CarinariidaeRoger R. Seapy
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The bodies of carinariids, like those of pterotracheids, are greatly enlarged by comparison with the microscopic atlantids. Also like the pterotracheids, the body in most species is elongated and cylindrical, and is divisible into three regions (proboscis, trunk and tail). A reduced shell is present, growing out of the larval shell after metamorphosis. The adult shell is either cap-shaped, covering the viscera, gonads, heart and gills (Carinaria and Pterosoma) or is microscopic, modified only slightly from the larval shell, and embedded dorsally in the visceral nucleus (Cardiapoda). A fin sucker is present in both sexes, although the size of the sucker relative to the swimming fin is very small when compared with the sucker in atlantids.
Heteropod molluscs with:
- Body elongated and basically cylindrical, divided into proboscis, trunk and tail
- Viscera compacted into a stalked visceral nucleus
- Shell cap-shaped, covering the viscera and other organs, or microscopic, embedded in the dorsal part of the visceral nucleus.
- Body morphology
- Body elongate and basically cylindrical, except in Pterosoma which has a broad and disc-shaped trunk (see title illustration)
- Like in pterotracheids, body divided into proboscis, trunk and tail regions
- Visceral nucleus dorsal and stalked (see image of Carinaria galea below)
- Present in adults and either cap-shaped (Carinaria and Pterosoma), covering the viscera and gills (see image below), or microscopic (Cardiopoda), embedded in visceral nucleus dorsum
- Larval shell (protoconch) located at apex of adult shell (teleoconch) in Carinaria and Pterosoma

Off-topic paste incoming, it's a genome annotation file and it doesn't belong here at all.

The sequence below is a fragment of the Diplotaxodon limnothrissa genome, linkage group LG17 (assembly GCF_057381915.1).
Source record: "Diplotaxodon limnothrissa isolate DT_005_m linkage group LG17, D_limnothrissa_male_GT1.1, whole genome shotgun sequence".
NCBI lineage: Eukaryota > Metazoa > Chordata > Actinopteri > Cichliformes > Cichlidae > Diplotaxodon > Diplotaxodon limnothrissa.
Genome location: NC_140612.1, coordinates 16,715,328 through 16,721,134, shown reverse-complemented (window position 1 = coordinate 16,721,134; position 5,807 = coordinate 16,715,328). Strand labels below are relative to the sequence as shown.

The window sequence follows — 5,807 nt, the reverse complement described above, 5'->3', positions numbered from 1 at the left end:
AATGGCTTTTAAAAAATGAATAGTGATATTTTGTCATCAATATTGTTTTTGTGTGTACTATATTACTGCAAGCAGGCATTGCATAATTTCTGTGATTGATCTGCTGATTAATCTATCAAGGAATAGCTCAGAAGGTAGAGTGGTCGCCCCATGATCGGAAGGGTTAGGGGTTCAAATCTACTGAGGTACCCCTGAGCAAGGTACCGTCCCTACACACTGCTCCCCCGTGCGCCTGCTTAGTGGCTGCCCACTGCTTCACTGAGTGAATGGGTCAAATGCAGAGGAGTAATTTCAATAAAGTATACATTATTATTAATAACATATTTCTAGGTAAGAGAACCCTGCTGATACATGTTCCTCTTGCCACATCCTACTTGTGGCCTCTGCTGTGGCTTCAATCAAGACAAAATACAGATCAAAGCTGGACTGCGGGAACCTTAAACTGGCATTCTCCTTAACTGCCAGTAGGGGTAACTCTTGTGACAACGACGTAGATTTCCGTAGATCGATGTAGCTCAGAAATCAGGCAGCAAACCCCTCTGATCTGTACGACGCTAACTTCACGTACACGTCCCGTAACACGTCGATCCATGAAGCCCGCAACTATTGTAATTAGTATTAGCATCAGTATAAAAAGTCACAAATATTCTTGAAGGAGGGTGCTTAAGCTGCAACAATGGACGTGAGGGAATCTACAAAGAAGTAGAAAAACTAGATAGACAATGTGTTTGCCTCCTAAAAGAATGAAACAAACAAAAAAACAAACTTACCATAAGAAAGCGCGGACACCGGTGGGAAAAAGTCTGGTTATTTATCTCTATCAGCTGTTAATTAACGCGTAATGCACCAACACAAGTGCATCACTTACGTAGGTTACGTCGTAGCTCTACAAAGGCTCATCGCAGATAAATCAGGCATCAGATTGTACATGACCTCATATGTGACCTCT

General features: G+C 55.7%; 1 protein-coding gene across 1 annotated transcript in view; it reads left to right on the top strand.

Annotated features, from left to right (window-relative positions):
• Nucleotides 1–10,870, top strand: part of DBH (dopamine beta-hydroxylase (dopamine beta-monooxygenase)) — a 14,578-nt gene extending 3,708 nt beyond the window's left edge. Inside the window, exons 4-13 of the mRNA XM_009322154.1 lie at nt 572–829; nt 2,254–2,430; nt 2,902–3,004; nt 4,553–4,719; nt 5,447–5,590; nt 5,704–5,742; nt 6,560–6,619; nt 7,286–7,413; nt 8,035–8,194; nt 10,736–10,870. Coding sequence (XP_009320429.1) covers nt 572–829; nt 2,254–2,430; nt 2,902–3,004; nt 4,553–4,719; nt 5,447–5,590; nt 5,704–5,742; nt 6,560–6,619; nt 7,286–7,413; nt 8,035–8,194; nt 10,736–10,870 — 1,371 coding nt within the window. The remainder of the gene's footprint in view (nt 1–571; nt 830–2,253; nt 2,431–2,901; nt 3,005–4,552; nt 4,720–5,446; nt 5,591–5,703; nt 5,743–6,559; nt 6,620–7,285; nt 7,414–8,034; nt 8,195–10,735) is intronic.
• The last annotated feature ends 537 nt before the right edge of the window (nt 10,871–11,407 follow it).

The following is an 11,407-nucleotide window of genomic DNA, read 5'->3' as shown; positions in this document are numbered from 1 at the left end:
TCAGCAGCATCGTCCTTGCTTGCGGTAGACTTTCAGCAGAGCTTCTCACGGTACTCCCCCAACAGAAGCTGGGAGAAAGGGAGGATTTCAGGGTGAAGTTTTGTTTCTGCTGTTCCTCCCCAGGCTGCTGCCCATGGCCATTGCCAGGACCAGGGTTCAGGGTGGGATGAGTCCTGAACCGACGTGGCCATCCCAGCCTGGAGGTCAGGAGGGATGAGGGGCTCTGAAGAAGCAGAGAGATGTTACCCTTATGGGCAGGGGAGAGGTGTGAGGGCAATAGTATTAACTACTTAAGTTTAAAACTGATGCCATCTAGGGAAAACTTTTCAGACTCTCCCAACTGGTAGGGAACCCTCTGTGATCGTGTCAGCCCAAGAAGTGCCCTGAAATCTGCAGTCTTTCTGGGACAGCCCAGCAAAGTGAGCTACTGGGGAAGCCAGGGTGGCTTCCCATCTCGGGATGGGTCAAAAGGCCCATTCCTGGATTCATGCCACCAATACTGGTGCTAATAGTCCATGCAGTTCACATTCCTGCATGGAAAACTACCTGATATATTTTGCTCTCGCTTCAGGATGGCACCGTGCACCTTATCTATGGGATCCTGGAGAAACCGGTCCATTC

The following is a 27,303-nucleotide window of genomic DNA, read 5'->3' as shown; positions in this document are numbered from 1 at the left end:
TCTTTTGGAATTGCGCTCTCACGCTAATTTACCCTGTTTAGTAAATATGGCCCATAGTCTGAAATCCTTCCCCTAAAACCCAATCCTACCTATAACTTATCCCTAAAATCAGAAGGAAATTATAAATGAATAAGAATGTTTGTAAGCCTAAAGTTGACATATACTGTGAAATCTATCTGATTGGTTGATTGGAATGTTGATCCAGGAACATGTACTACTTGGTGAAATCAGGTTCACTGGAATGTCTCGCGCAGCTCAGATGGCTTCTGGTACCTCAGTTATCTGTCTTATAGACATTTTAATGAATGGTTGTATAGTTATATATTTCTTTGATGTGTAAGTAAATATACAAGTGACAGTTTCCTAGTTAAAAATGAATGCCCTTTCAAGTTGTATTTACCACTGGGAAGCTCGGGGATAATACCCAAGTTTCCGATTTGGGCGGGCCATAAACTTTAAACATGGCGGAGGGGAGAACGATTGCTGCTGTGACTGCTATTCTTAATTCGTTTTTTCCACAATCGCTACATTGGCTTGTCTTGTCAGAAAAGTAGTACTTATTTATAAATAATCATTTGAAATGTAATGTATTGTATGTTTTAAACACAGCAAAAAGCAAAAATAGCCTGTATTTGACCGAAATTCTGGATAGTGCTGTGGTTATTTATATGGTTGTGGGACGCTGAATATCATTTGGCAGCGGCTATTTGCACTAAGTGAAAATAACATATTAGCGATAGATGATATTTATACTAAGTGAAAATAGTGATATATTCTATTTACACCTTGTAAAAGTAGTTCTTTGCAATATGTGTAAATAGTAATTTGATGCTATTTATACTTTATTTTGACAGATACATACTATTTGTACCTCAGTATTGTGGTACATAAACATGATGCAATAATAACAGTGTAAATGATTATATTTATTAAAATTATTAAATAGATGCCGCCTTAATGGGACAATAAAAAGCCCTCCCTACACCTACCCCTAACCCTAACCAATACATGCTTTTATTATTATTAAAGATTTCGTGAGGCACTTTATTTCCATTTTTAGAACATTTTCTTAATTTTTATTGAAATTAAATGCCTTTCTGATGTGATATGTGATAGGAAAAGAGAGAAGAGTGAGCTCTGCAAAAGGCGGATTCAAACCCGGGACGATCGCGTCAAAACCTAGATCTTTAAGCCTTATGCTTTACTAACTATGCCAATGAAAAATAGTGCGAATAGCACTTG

- Swimming fin and sucker
- Fin sucker small and located on the posteroventral margin of the swimming fin; present in both sexes
- Shape broadly triangular, with a relative low and limited number of tooth rows (34-44)
- Central (rachidian) tooth broad with a low base, three cusps, and prominent posterolateral processes
- Lateral teeth with a small, curved cusp on the inner accessory plate
- Marginal teeth monocuspid
Most species are in the genus Carinaria; Pterosoma is monotypic and there are two species of Cardiapoda. The genera can be distinguished by the following characters:
|Genus||Shell size and shape ||Shell location |
|Carinaria||Macroscopic; cap-shaped, laterally compressed ||Covers the tall, stalked visceral nucleus|
|Pterosoma||Macroscopic; flattened, oblong in dorsal view ||Covers the low, stalked visceral nucleus |
|Cardiapoda||Microscopic; adult shell shield-shaped extension of the larval shell ||Imbedded in dorsal tissues of the visceral nucleus |
Lalli, C. M. and R. W. Gilmer. 1989. Pelagic snails. The biology of holoplanktonic gastropod snails. Stanford: Stanford University Press. 259 pp.
Richter, G. and R. R. Seapy. 1999. Heteropoda, pp. 621-647. In: D. Boltovskoy (ed.), South Atlantic Zooplankton. Leiden: Backhuys Publ.
About This Page
Roger R. Seapy
California State University, Fullerton, California, USA
Correspondence regarding this page should be directed to Roger R. Seapy at
Page copyright © 2007
- First online 13 July 2007
- Content changed 13 July 2007
Citing this page:
Seapy, Roger R. . 2007. Carinariidae http://tolweb.org/Carinariidae/28733/2007.11.03 in The Tree of Life Web Project, http://tolweb.org/. Version 03 November 2007 (under construction).